Thursday, September 10, 2015

Design Behind the Scenes, Part II: Writing the Pattern and Knitting the Sample

This is the second in a series of posts about the process of self-publishing a knitting pattern. You can read Part I here.

So, I have my pattern idea, a roughed-out sketch, maybe some charts of the stitch pattern, and a swatch. I've selected my yarn for the sample and am ready to move forward. What comes next?

The answer to that question depends a lot on the item I'm knitting. In most cases, I'll start with a basic outline of the pattern. For a shawl, for instance, I'll usually have a rough idea of how to start (I'm fond of the garter tab) and where my increases will be. If there's a regular stitch pattern, I can create the main instructions, though I may not yet know the number of repeats of those instructions until I get the knitting on the needles. Sometimes the outline is in my head, though, and I have to start knitting first and write down each step of the pattern as I go. If I'm knitting a hat, for example, I might not know how wide of a brim I want until I knit part of it and try it on to see if I like the proportion. If I had to estimate, I'd say probably 2/3 of my patterns are written while the knitting is on the needles. The rest are usually written as a draft before I start working on the sample and are often tweaked as I knit.

A preliminary pattern draft in my design notebook

Usually I am able to finish up the first draft of the pattern before the sample is finished, even if there are some holes (for instance, I can't put in the finished dimensions of a shawl until it's off the needles and blocked). To help me make sure I have all the pieces of the pattern, I have a pattern template that I use for all my self-published patterns. This template ensures that I've got all the necessary information -- yarn, needles, gauge, sizes/dimensions, abbreviations -- and it's always in the same order. This is similar to what publications like magazines do; if you publish a pattern in a magazine, you'll often get a template to fill in with your pattern information along with the publication's style sheet (basically a list of guidelines for how to list certain abbreviations, how to punctuate your instructions, how to refer to certain stitches, and so forth).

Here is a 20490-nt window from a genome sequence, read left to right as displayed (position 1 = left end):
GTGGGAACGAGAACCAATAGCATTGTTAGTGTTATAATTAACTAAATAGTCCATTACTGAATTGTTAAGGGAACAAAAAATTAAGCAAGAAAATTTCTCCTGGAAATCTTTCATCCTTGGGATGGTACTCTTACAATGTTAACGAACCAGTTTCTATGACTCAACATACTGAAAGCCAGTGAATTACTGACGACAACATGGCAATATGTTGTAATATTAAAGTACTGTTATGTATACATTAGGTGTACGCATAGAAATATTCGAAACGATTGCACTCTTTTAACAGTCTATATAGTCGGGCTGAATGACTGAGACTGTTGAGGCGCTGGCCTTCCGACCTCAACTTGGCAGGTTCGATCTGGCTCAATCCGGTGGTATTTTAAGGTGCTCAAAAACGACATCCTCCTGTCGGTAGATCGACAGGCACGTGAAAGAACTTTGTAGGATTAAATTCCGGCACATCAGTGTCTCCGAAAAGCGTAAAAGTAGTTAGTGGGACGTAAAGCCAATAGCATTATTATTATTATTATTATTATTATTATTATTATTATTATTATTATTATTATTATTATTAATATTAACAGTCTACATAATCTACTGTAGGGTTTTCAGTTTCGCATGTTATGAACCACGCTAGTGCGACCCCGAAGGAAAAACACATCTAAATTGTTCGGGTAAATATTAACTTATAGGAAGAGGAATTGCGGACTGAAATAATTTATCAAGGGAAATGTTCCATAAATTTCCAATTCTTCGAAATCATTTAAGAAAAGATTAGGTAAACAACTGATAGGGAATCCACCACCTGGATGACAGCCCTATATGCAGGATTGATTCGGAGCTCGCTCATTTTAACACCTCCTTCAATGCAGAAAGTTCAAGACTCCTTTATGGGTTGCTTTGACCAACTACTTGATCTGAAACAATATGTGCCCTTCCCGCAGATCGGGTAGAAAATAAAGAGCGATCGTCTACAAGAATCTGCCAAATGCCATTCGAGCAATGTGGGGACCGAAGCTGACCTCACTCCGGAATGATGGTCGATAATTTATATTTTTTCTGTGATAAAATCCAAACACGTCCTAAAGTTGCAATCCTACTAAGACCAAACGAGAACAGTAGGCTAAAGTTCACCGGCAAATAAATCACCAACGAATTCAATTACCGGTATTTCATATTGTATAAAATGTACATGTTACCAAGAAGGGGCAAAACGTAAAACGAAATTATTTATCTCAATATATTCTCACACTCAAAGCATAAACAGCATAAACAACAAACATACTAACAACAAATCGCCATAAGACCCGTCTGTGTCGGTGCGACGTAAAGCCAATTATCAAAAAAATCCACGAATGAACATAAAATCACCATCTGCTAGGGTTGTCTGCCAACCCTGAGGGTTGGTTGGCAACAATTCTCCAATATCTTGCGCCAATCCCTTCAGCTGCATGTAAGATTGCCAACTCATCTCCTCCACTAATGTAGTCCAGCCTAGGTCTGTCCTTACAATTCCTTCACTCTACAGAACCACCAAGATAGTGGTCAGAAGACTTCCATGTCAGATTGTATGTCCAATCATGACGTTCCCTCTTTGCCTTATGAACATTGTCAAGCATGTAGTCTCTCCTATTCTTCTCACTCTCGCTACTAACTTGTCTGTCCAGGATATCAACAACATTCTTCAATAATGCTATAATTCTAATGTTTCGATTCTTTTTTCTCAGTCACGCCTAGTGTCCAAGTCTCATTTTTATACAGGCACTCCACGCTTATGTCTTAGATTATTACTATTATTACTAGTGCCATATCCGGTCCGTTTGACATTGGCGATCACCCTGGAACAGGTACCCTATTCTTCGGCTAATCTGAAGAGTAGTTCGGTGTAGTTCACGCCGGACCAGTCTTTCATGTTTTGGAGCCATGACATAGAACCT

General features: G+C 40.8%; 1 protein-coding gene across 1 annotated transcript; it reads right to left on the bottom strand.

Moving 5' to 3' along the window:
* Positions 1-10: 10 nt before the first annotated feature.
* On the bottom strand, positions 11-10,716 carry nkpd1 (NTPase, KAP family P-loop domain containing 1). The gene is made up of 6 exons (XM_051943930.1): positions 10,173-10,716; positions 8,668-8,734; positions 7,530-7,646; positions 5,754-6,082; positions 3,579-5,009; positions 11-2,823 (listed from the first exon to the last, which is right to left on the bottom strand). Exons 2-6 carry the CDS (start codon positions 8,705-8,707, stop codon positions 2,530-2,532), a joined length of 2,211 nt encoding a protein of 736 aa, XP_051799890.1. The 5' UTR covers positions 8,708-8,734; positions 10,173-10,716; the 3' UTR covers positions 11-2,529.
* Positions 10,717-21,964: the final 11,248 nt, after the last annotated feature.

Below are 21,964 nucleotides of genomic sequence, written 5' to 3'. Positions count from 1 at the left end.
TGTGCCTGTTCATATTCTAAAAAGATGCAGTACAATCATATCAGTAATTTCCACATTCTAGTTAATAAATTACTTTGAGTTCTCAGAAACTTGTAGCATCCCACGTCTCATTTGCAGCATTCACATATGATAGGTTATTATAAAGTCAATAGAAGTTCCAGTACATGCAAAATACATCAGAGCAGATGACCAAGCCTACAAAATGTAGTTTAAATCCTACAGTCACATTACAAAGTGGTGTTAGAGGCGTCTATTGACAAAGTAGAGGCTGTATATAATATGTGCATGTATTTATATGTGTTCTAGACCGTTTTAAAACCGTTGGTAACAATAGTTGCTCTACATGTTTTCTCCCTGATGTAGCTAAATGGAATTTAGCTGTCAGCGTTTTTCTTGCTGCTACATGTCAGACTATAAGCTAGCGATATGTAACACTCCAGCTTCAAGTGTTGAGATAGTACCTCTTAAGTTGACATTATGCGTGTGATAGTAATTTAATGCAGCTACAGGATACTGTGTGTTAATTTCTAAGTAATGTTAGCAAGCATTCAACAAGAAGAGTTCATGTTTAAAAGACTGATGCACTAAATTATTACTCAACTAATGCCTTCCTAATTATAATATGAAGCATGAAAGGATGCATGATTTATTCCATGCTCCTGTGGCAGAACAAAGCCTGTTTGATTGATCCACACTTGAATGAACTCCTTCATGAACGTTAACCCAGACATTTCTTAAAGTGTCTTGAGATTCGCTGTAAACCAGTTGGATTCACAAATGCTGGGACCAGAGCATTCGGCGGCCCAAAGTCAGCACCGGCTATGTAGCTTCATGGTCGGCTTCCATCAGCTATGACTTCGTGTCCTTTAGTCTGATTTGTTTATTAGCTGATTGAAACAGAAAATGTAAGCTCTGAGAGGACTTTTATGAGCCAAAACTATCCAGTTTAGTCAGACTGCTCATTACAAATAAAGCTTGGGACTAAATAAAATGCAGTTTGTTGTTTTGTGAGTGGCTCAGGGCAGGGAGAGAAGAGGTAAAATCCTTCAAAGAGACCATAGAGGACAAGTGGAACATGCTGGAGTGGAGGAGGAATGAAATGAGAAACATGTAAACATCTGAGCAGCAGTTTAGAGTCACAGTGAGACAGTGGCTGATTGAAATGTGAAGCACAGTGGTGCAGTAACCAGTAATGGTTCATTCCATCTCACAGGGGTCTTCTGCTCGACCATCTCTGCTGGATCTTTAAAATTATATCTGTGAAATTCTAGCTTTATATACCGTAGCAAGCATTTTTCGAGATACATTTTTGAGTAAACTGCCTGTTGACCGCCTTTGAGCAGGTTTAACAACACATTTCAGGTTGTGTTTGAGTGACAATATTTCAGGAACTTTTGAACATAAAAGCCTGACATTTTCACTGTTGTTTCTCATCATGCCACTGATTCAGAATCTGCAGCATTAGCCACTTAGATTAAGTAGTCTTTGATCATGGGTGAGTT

While I am putting the pattern together, I'm also working on the sample. Before I can do that, I need to have the yarn I want to use. I'll often swatch with leftovers, but there's usually not enough to knit the actual sample, so I need the yarn before I can start knitting in earnest. In many cases, that means a trip to my LYS to buy yarn (or some online shopping if I'm looking for something my LYS doesn't carry). But I've also been lucky enough to work with some indie dyers and yarn manufacturers who have provided me with yarn support. That means they provide me with the yarn for the pattern for free; in return, I feature their yarn in the pattern and list that yarn on the pattern page on Ravelry when the pattern is published.

Pattern math to estimate yardage for all sizes of a pattern

Because the model in my pattern photos is usually me or someone in my family, if I'm making a sized item, I knit it in a size to fit the intended model. I'm also careful to weigh my yarn before and after knitting (or I just wait and weigh the entire finished piece when it's done) in order to figure out how much yarn I used and calculate how much yarn will be needed for other sizes, if there are any. When the sample is done and blocked, I take any final measurements needed and fill in any empty spots in the pattern.

Now I have the pattern written and the sample knit. What comes next? Find out in the next behind-the-scenes post!

1 comment:

  1. This is a great series. I've written up a few hat patterns that I published as free downloads on Ravelry, but they are far from professional. I've always been impressed with how well written and detailed your patterns are. Now I know why. :-)